Highlights of Past Issues
We are pleased to share with you highlights from past issues of New York Archives magazine, including one feature article in its entirety from nearly every issue. New York Archives is a benefit of membership in the Archives Partnership Trust.
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The Scourge of Summer by Edward P. Kohn (article in PDF;article in HTML)
New Yorkers wait all year for summer's heat. But in 1896, it began to kill.
Mapping America by Blake A. Bell
Founded in 1866, the Sanborn Map Company has seen America - and itself - grow and change.
Rockefeller at 100 by Jeremy Naidus
Albany celebrates the legacy of Governor Nelson Rockefeller in an exhibit at the Empire State Plaza that he built.
Soldier of the First Civil War by David Bosse
An upstate Loyalist paid dearly for his views: not only was he banished from the state, but his presence was expunged from history.
Blazer of the Campaign Trail by Lauren Kozakiewicz
New York has been producing female political campaigners since the late nineteenth century - including Helen Varick Boswell, one of the best.
Fire on the "Frontenac" -by Sharon A. Andrus
A 1907 Cayuga Lake steamboat tragedy has left crucial questions unanswered for more than a hundred years.
Gang of Brothers by E. Fuller Torrey
It took a lawman and a U.S. Representative to end the nineteenth-century Loomis family's reign of terror in central New York.
The Scourge of Summer - Edward P. Kohn
On August 15, 1896, Theodore Roosevelt, then thirty-seven and president of the Board of Police Commissioners, wrote to his sister Anna about the horrible heat that had plagued New York City for the past ten days. “The heated term was the worst and most fatal we have ever known,” Roosevelt noted. “The death rate trebled until it approached the ratio of a cholera epidemic; the horses died by the hundreds, so that it was impossible to remove their carcasses, and they added a genuine flavor of pestilence.” By comparing the number of deaths in Manhattan and Brooklyn during the same ten days, August 4 to 14, in 1895 and 1896, it is evident that the heat wave caused as many as 1,500 fatalities in New York City. It also affected a good portion of the central and eastern United States, from the Plains through St. Louis and Chicago to the cities of the East Coast. So it was a national phenomenon that August, and was probably the worst urban heat wave disaster in American history. Yet because of the nature of heat waves––killing slowly, with no physical manifestation, no property damage, and no single event that marks them as a disaster— the 1896 New York heat wave remains one of the least chronicled urban natural disasters in America, even though it took more lives than the New York City draft riots of 1863 or the Great Chicago Fire of 1871. With day after day of temperatures in the 90s, high humidity, and nighttime temperatures never below 70°, the heat wave wore New Yorkers down and killed old and young, rich and poor. It took a particular toll on the urban poor, especially laborers who literally worked themselves to death. And for the most part, city officials stood by and did nothing, with the mayor only calling an emergency meeting of department heads more than a week into the crisis, when the heat wave was nearly over.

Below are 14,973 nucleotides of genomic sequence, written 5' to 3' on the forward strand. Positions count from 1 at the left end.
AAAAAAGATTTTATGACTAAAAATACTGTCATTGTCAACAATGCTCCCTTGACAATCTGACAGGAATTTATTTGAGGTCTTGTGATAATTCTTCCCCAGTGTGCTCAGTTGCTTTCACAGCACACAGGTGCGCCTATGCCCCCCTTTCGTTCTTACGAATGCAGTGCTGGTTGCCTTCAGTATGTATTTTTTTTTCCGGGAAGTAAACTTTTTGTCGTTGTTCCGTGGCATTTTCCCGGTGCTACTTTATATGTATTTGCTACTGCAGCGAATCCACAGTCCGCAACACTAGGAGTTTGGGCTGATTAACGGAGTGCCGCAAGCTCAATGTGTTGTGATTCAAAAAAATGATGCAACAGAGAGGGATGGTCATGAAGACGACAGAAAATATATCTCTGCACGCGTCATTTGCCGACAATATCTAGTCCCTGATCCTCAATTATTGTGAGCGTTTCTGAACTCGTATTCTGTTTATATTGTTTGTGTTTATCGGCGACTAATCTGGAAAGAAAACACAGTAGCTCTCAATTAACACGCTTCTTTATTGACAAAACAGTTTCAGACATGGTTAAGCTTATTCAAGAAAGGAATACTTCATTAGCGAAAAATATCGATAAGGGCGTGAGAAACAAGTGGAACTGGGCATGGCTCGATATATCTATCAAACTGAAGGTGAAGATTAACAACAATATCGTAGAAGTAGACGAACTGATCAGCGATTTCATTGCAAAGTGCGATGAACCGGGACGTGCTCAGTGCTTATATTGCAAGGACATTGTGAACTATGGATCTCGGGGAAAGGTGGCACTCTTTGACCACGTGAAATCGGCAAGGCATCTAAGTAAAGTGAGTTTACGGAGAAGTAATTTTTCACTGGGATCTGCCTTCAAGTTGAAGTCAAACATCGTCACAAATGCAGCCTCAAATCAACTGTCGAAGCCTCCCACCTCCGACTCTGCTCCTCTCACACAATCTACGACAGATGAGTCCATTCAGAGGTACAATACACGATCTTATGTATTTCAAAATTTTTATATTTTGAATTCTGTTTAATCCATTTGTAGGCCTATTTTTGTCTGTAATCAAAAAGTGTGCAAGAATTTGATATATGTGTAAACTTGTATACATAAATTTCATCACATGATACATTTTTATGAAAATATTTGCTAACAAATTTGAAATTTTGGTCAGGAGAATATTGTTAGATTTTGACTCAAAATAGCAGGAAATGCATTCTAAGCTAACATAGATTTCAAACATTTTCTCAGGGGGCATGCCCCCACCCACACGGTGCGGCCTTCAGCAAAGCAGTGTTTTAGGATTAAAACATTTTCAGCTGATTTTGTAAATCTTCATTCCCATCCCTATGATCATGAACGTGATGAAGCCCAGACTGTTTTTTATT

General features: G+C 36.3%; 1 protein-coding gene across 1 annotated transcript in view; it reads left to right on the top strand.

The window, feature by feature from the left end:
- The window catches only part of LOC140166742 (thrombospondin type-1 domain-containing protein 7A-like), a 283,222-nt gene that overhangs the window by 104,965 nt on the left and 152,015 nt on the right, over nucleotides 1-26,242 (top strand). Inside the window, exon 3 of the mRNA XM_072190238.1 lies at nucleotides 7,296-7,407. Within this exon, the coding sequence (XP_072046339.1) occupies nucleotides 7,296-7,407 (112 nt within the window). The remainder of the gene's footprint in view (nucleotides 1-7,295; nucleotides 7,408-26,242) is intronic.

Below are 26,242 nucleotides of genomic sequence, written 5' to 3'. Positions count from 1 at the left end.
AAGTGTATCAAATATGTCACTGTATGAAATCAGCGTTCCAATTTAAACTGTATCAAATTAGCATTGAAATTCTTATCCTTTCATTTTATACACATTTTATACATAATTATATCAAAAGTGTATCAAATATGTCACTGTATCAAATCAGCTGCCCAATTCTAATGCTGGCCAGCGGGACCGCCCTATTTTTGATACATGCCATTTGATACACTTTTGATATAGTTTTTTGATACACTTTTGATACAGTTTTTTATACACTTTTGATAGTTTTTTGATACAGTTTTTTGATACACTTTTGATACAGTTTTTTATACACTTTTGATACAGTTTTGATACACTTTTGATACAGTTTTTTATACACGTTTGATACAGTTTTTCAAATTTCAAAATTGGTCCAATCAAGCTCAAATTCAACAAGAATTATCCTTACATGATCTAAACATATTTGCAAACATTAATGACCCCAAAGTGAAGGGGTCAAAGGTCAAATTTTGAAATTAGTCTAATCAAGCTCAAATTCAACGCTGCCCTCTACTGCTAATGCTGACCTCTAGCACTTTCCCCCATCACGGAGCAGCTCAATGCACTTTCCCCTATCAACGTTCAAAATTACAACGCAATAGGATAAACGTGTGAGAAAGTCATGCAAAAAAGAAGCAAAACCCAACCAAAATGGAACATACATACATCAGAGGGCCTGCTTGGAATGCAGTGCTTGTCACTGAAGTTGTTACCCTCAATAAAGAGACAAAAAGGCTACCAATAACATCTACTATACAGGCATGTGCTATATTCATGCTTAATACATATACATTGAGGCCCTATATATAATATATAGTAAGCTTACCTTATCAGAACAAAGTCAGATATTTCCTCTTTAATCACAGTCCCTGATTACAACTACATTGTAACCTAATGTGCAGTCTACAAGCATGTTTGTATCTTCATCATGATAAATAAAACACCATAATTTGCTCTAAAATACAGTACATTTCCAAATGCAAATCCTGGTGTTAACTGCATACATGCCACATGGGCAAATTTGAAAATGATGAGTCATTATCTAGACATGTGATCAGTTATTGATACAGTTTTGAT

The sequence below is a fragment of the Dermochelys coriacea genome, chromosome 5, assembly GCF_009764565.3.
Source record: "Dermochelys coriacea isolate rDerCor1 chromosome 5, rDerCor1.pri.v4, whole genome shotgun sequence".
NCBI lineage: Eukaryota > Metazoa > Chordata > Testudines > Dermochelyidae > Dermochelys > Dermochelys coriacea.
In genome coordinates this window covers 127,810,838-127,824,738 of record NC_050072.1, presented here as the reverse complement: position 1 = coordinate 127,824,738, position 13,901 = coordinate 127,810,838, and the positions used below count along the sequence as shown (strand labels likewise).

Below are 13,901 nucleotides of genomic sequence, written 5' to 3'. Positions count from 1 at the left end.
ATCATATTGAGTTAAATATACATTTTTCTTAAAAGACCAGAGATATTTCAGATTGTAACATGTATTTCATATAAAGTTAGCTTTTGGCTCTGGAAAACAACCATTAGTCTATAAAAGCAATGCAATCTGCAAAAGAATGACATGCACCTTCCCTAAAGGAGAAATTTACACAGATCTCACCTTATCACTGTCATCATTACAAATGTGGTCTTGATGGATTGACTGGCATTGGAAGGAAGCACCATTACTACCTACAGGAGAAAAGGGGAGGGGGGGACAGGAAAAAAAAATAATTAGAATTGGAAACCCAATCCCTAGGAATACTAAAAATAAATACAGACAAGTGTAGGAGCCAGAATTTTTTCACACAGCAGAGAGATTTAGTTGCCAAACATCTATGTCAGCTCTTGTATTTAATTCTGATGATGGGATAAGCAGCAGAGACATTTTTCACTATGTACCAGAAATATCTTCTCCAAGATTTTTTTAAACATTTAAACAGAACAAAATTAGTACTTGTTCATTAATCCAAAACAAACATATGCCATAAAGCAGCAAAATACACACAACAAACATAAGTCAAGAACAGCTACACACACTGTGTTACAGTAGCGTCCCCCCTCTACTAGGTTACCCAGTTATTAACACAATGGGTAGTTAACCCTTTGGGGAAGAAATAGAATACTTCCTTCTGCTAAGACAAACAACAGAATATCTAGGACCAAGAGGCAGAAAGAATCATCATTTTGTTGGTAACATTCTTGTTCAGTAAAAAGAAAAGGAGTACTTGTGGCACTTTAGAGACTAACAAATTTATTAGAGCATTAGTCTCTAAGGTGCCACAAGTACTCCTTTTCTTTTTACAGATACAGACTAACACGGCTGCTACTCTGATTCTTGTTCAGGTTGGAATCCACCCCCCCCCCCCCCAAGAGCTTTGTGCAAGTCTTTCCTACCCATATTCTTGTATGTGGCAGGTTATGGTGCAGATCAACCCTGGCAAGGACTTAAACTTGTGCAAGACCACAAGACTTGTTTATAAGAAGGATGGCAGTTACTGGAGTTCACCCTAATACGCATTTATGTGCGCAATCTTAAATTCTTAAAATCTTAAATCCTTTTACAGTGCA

The Youngest and Oldest Victims
On Tuesday, August 4, after a fairly mild beginning to the month, temperatures in the high 80s arrived, accompanied by 90% humidity. According to the United States Weather Bureau, the high for New York City that day was 87°. Yet as with virtually every day of the subsequent heat wave, the official temperature was recorded high above street level, at an elevation free of much of the radiation heat from brick, concrete, and asphalt and able to catch at least some breeze. Down at street level, thermometers regularly recorded temperatures several degrees higher than the official reading, while temperatures inside the brick tenements of the Lower East Side easily reached 120°. According to death certificates filed in Manhattan on August 4, the first victim of the heat wave may have been fifteen-month-old Hyman Goldman. Hyman had arrived from Russia with his family only nine months before. For three weeks he had been suffering from what nineteenth- century doctors called “cholera infantium,” a common diarrhea that afflicted children during the summer months and often proved fatal. Already weakened, Hyman had little reserve strength with the heat settled upon his family’s tenement apartment at 55 Broome Street. According to the doctor, the direct cause of his death was “Exhaustion.” Irma O’Brien, age four months and eighteen days, also died on August 4, from “Tubercular meningitis,” although the doctor listed “Heat” as the indirect cause of death. Over the next ten days, doctors in Manhattan alone filled out over 2,200 death certificates— almost double the number during the same period in 1895—using various euphemisms for describing victims of the heat. Many infant deaths were caused by “Summer diarrhea” or “Convulsions,” while adults died from “Asthemia,” “Exhaustion,” “Thermic fever,” “Heatstroke,” “Sunstroke,” and “Insolation.” Like the very young, the elderly were also at risk. Perhaps the heat wave’s oldest victim was Catherine Clark, age 103, a widowed housewife who had immigrated from Ireland sixty-three years before. Living in a rear tenement at 430 East 13th Street, Catherine had long suffered from chronic bronchitis, another common ailment among the poor of the Lower East Side. Yet her doctor made a point of noting on her death certificate that her “Hearing & Sight & Cheerfulness Were Fine” when he had last attended to her. Her cause of death, he wrote, was “Bronchitis & Heat.” The contributing cause: “Old Age.”
Workers Die, Survivors Are Desperate